So when you tie it all together, was it the step down in the offensive firepower the defense faced – nobody would mistake Iowa State's or Oregon State's offense with Baylor's or West Virginia's – or did the defense finally get Diaz's system figured out?
One of Kenny Vaccaro's parting shots was that the Texas defense to have trust going forward that it lacked in 2012.
Whatever it was, the positive end to the season doesn't mean the defensive issues are fixed going into 2013.
“The fix in this defense will occur from Jan. 15 to July 31,” Diaz said. “We have to get physically stronger than we are and more physically fit. We have to become more explosive, powerful people. Then we'll think of ourselves as more explosive, powerful people.”
There's no question this spring needs to be a time where the fundamentals of defensive football – tackling, getting off blocks, leveraging the football and understanding assignments all fall under this umbrella – are stressed to the furthest extent possible.
That's the only way a defense that was wildly inconsistent last season to begin to show some consistency.
“It's a comprehensive issue and so it's a comprehensive fix,” Diaz said. “There's not a day where everybody doesn't need to have a hand in fixing it.”
The fixing begins in it's purest form today. Where Diaz calls it a comprehensive issue is that it's not only fundamentals this defense needs to work on, but it needs to become a unit that trusts in each other.
What Diaz is hoping happens is what Kenny Vaccaro said the team should have learned following the 42-point loss to Oklahoma.
“What our whole team learned from the Oklahoma game is guys were waiting on someone else to make a play and not making the play themselves,” Vaccaro said. “It's all about being relentless and intense, but also being disciplined.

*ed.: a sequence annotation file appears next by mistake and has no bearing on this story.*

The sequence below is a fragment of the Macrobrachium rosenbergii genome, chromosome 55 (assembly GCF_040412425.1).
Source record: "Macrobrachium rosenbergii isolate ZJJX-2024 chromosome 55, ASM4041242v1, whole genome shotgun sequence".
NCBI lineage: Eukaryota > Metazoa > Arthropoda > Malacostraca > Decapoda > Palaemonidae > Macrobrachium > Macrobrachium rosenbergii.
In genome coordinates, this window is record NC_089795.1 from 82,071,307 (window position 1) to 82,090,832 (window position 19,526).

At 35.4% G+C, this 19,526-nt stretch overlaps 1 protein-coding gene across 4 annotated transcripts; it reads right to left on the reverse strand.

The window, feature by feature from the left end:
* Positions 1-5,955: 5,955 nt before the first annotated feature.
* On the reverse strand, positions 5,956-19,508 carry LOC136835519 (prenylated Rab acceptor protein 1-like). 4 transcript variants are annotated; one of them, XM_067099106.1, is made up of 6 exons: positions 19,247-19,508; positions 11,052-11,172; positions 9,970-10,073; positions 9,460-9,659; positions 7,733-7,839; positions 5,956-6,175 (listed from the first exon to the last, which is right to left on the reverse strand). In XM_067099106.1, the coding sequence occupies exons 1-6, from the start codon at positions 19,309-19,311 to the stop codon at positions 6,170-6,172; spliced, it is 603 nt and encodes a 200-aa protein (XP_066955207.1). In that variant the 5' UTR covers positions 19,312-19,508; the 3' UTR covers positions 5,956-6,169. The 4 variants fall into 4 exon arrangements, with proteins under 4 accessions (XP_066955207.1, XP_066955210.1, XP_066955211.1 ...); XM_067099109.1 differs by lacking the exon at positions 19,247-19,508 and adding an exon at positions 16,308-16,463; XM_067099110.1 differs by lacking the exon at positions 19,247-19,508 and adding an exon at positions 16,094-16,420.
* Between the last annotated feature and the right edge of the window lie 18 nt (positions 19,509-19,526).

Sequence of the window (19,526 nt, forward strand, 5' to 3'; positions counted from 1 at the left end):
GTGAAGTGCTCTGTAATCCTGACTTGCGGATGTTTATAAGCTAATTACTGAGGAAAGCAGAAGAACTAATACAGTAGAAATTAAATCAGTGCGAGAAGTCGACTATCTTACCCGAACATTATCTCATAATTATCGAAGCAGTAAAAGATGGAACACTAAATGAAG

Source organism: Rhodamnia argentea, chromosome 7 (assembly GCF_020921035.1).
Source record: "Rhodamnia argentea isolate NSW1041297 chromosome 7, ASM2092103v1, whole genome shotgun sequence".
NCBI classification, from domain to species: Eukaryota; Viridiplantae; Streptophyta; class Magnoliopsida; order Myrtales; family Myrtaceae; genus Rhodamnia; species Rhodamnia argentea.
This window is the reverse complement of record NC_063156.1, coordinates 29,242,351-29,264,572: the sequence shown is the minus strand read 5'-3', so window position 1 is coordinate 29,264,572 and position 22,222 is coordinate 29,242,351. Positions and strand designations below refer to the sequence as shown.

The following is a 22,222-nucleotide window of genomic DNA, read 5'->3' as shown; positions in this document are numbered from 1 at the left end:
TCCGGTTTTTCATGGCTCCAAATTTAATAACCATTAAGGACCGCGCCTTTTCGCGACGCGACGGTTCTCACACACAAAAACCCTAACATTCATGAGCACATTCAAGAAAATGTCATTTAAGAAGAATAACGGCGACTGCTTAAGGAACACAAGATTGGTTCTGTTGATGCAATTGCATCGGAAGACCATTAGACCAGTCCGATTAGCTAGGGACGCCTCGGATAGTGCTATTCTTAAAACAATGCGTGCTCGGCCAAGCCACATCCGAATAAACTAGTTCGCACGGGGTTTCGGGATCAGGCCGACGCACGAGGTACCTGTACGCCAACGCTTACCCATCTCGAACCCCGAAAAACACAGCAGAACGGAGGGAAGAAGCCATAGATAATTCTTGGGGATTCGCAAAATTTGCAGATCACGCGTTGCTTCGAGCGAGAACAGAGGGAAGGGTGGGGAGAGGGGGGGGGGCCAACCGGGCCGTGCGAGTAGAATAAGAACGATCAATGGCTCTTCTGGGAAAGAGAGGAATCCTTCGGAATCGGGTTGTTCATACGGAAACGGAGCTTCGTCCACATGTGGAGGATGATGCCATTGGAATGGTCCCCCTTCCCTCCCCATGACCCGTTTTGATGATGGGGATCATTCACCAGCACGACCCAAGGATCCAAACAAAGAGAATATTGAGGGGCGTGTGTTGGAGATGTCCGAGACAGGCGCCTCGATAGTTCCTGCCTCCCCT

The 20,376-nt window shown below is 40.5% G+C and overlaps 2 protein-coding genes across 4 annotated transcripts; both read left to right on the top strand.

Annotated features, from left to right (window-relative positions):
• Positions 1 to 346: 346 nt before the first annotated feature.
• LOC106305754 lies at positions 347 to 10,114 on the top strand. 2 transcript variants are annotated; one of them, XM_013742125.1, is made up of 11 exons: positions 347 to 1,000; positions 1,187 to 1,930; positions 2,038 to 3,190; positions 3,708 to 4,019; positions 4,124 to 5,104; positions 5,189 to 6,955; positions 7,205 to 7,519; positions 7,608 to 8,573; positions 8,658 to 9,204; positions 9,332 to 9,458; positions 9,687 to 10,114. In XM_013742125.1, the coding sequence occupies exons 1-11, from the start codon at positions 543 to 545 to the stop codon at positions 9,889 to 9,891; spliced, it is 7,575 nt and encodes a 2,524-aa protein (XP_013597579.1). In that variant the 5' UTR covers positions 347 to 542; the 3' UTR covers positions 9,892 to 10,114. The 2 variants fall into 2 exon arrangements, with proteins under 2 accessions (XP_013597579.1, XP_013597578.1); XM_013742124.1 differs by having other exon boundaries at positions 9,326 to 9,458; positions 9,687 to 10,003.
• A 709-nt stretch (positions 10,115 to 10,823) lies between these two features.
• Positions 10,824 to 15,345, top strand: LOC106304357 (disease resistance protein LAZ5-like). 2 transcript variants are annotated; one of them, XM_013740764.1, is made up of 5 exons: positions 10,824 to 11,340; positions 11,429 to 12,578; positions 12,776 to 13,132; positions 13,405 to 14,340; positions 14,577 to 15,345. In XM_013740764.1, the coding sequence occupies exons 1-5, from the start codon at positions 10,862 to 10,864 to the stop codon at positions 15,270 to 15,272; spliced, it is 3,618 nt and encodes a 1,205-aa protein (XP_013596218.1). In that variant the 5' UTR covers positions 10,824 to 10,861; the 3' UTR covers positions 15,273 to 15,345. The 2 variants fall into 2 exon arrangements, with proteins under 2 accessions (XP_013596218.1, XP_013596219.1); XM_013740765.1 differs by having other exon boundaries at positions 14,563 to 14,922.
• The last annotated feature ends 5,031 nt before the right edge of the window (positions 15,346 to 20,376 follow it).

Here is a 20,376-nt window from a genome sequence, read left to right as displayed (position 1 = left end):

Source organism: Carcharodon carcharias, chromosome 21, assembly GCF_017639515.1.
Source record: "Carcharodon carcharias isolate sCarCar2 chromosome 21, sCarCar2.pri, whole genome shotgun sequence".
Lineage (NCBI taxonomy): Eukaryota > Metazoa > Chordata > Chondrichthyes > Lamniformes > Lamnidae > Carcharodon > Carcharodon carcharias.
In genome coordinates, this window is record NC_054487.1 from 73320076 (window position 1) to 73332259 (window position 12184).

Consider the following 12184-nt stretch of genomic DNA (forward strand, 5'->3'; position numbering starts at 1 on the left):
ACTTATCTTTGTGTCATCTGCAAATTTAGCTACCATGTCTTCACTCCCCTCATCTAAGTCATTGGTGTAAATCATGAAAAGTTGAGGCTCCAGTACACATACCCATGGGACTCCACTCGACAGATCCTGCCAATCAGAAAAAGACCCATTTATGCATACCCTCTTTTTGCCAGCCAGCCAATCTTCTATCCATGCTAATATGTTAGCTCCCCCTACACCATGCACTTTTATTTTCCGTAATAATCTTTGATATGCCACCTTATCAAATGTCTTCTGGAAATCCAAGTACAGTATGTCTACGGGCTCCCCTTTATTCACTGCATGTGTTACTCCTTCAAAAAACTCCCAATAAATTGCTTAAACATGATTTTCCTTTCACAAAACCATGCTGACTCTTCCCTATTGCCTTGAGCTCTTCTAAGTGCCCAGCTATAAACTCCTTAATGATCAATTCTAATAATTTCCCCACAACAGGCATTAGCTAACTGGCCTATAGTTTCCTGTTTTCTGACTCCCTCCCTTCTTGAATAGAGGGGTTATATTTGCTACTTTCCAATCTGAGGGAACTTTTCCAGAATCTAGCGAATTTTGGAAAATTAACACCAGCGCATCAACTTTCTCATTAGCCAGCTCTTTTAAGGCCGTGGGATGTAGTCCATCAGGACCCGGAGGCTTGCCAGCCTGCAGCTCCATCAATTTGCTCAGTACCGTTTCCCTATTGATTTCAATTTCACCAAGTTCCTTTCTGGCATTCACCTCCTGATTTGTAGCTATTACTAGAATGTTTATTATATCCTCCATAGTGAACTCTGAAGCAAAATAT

“If Texas ever wants to be a good defense you've got to get a group of 11 guys who love each other and want to fly to the ball.”
The fix not only needs to cover teaching and doing whatever it takes to have players who trust each other on the field. It also means Diaz needs to have heated competition for those 11 spots in the starting lineup.
If Kendall Thompson winds up being the best option at middle linebacker, if Hassan Ridgeway is truly one of two best defensive tackles on the roster, or if Duke Thomas is one the four best defensive backs then those guys need spots on the field.
“I get a chance to be the scorekeeper,” Diaz said. “It's not just about those 15 days. It's about having the dedication every day. We have to mature because we're so young-minded.”
With an older, more experienced team hitting the practice field this afternoon the Longhorns are out of excuses when it comes to youth. With two years on the job, Diaz is also out of excuses and he's got a ton of things to clean off of his plate this spring.
Will it simply be a matter of a year older, a year better for his players? Or is Diaz simply not the right guy for this job in a year where his defense can't be anywhere near as dreadful as is was in 2012?
The question won't be fully answered until the fall, but we need to have an idea of which end of the spectrum he'll ultimately reside after these 15 practices.